What Does It Take to Educate #MeToo to Boys?

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My first boss after graduating from college made extremely aggressive and inappropriate gestures and comments, as men often did a few decades ago. During this time – 20 or 30 years ago and earlier – the harassment and harm of women by men has been largely overlooked. If a woman complained, she was likely not believed.

We live in a new reality. It’s a grim reality that has not only been revealed but also dismantled thanks to #MeToo. As #MeToo showed us, women’s voices are gradually being heard and taken seriously. Employers are now more likely to take punitive action, often regardless of how much power the accused may have.

Women and many men understand the implications of #MeToo. But are boys – the key players in upholding equality for women and treating future generations fairly? As the movement continues to unfold, many parents wonder how to translate these topics for their children, especially their boys. Think of #MeToo as your entry point into discussing key issues about consent and respect with your sons.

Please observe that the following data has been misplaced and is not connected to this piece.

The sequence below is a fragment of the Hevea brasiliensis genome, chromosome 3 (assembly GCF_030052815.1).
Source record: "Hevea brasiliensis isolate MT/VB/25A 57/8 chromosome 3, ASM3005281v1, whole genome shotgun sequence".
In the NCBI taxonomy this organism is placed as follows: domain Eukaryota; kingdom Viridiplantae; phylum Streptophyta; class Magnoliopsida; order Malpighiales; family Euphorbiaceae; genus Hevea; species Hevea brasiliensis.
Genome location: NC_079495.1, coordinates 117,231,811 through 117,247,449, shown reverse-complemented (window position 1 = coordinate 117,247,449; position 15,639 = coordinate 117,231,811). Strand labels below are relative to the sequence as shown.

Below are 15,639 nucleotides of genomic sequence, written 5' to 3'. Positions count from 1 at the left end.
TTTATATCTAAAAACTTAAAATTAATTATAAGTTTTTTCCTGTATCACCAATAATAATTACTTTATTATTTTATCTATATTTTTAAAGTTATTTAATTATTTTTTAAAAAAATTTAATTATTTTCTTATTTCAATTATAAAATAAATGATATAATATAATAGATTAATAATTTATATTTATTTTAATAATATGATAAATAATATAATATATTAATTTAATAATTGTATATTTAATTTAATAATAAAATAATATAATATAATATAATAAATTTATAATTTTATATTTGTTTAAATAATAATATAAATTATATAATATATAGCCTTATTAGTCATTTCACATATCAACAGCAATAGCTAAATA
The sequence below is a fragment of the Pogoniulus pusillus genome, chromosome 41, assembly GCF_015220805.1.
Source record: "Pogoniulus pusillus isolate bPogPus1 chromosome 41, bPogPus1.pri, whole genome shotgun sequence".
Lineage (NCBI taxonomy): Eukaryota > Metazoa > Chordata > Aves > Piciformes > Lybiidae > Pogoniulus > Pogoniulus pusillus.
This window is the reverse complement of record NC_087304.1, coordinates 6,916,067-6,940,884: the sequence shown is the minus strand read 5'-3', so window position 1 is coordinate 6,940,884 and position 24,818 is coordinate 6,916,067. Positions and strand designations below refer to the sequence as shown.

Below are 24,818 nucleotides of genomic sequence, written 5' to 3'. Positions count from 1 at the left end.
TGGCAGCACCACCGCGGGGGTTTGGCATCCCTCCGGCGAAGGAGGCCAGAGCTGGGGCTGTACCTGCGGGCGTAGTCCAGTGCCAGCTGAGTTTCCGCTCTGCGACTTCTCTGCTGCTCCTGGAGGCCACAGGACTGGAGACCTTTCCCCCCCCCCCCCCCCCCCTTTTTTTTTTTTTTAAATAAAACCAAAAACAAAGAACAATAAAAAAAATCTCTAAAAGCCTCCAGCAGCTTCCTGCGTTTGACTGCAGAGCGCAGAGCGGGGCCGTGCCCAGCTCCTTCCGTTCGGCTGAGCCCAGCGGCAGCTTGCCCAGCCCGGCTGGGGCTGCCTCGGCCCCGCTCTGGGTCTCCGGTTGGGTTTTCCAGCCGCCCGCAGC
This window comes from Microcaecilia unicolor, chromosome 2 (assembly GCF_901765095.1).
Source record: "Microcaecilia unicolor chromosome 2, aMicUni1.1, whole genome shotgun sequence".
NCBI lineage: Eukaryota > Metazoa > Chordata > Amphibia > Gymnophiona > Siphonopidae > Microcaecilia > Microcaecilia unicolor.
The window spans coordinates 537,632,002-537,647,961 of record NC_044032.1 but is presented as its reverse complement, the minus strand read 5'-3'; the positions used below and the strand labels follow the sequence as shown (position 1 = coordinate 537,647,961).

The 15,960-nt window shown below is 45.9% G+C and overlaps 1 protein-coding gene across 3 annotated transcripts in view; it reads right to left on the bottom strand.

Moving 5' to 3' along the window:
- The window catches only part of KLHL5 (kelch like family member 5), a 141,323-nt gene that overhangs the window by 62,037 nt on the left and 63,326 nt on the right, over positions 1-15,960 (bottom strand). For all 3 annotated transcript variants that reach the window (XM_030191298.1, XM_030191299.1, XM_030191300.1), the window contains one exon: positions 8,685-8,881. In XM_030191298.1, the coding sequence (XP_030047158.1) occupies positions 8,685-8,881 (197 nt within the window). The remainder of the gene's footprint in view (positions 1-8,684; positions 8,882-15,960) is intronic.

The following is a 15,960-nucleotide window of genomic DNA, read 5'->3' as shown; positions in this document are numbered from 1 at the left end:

The benefits of talking to younger boys

Long before boys are teenagers who could be involved in risky behaviors, before parents have to worry that their sons will act inappropriately with a young lady at a party or in a parked car, parents can teach important principles. You can create the conditions for your son to be considerate and respectful of girls and women.

If boys learn to adhere to women’s boundaries by default, and this is the standard from a young age, it can have a profound impact on adulthood. It is crucial to demonstrate this behavior to your children. Sons take in the need to respect women as worthy human beings if fathers are consistent. Your boys watch and learn; You pay attention even when you are convinced that it is not.